Bay’s extension is money in the bank, because even after disappointing seasons like 2007, he’s earning more than he’s making. PECOTA also assigns Bay a generous aging curve, guessing that he’ll still be pretty valuable all the way through 2011. The Pirates should see how well his 2008 season pans out, and if it does, then work on another extension before his contract year (2009) plays out.
The Pirates thought Chris Duffy was their player here entering the season, but McLouth became the guy. He did well to cut down on his groundball rate, which improved his slugging, and I’d expect the batting average to follow in 2008. His inexpensive adequacy allows Andrew McCutchen to be coddled, as it was clear that pushing McCutchen up to Double-A so quickly this year was not a good idea. McCutchen is still a great prospect, but he should really return to Altoona in 2008; in the meantime, McLouth will suffice, even if McCutchen busts.
That Nady put together a big season is good news for Pirates fans, and while he’s no star, his offense and defense play slightly above average at the position. Contractually, he’s in the same boat as Freddy Sanchez, a bit old for 2007 to be his first arbitration-eligible season. Like Sanchez, I think the Pirates’ budget might make it best for the team to keep Nady on board until he reaches free agency, and then bid him goodbye just as he hits his early thirties. By then, Jamie Romak, a good acquisition from the Braves with Three True Outcomes potential, will possibly be ready to take the job.
For kicks, I put the following lineup into Dave Pinto’s lineup analysis model, using the (admittedly optimistic) projected numbers from above: McLouth, Sanchez, Bay, Walker, Pearce, Nady, Paulino, Bixler, Average NL Pitcher. That lineup could yield 822 runs, the first time the organization would have broken 800 since 1940. However, the numbers are optimistic, though I do think the Pirates are not far from a 750-run team.
I think one thing the Pirates’ next GM must do is acquire starting pitchers, and not like Dave Littlefield tried to do by trading for Matt Morris. I think giving Pittsburgh the opportunity to trade LaRoche, Wilson, and Bautista should allow for that. Jack Wilson to the Cardinals for Anthony Reyes? LaRoche and Bautista to the Giants for a package that brings them Jonathan Sanchez? You get the idea.
However, the Pirates do have three future rotation members. Tom Gorzelanny has proven to be one of the league’s best young southpaws, out-VORPing guy like Cole Hamels and Scott Kazmir this season. Ian Snell is quietly emerging as one of the National League’s best young pitchers, striking out 166 batters and showing solid progression. Finally, one can imagine Paul Maholm‘s peak, as the command lefty that attacks hitters, to come as an above-average league starter.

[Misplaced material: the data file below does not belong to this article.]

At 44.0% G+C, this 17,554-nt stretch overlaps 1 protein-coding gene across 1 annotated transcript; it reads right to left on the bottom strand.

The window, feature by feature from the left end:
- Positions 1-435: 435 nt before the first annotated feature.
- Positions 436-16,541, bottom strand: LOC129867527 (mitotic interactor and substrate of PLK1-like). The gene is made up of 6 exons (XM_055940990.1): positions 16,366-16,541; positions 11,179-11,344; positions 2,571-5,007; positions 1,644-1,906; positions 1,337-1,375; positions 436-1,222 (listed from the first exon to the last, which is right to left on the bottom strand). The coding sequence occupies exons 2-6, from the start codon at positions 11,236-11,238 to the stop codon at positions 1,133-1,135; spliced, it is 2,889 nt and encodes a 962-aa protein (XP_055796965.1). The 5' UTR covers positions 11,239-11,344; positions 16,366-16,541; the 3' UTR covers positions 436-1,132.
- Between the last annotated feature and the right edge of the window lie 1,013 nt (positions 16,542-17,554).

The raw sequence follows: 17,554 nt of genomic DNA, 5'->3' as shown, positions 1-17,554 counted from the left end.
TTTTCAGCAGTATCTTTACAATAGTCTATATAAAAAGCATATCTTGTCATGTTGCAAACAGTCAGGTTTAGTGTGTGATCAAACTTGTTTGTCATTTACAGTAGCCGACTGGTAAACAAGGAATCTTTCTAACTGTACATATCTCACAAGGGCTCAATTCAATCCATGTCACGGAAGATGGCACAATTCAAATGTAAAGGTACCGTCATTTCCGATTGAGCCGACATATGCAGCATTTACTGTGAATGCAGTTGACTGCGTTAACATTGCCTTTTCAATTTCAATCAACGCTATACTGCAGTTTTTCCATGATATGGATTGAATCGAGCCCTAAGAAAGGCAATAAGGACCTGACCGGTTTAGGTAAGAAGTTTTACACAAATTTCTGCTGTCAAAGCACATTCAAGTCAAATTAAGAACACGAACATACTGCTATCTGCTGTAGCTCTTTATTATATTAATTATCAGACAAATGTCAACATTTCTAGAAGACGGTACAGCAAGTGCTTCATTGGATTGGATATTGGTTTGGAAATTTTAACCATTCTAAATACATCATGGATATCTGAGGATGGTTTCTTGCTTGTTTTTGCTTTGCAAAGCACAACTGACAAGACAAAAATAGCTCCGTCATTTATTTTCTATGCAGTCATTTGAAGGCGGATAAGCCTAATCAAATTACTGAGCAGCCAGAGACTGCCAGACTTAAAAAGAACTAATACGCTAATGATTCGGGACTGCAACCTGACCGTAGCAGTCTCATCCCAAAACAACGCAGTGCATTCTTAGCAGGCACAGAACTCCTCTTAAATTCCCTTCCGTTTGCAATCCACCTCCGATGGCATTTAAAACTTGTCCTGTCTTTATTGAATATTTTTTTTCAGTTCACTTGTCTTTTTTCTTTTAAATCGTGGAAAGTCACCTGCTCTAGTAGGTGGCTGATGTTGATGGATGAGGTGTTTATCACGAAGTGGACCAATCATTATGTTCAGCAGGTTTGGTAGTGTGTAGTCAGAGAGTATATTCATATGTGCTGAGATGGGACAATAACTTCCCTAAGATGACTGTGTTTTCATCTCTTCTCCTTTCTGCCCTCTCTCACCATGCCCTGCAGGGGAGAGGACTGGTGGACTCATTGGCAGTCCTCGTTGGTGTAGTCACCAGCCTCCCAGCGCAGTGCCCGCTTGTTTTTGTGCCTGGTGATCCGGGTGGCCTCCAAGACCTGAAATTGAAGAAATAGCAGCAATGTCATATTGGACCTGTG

The top concern for the next General Manager is the depth at this position. Zach Duke is not his former self. Bryan Bullington and John Van Benschoten should be regarded as wasted projects. Brad Lincoln is a gigantic question mark with a far-distant ETA. And yet, somehow, the Pirates drafted a closer in the first round.
The Pirates put together a decent bullpen in 2007 thanks to relying on a group of pitchers that attacked the strike zone. The foursome of Matt Capps, Damaso Marte, John Grabow, and Salomon Torres have pitched 215 1/3 innings this season, walking just 64 batters in the process. Marte and Torres will both be back for relatively cheap in 2008, and both should be traded midseason if their values get high enough. Capps and Grabow will be bullpen stalwarts in the coming seasons. In the future, the team should expect Josh Sharpless to turn a corner and pitch effectively in the bullpen (replacing Shawn Chacon), and before too long, Daniel Moskos will replace Marte as the southpaw set-up man. The rest I imagine the GM could put together on the fly, as it’s hard to screw up the bullpen when handed Capps, Moskos, and Grabow.
No matter what happens in the future, Dave Littlefield will always be considered bad news in Pittsburgh. He earned that rep, but when the Pirates’ next GM compiles an above-average offense with ease, and fills out the rotation with just a couple of trades, I’ll feel a bit for Littlefield, who, thanks to Cam Bonifay’s mess, never got the chance his successor will have.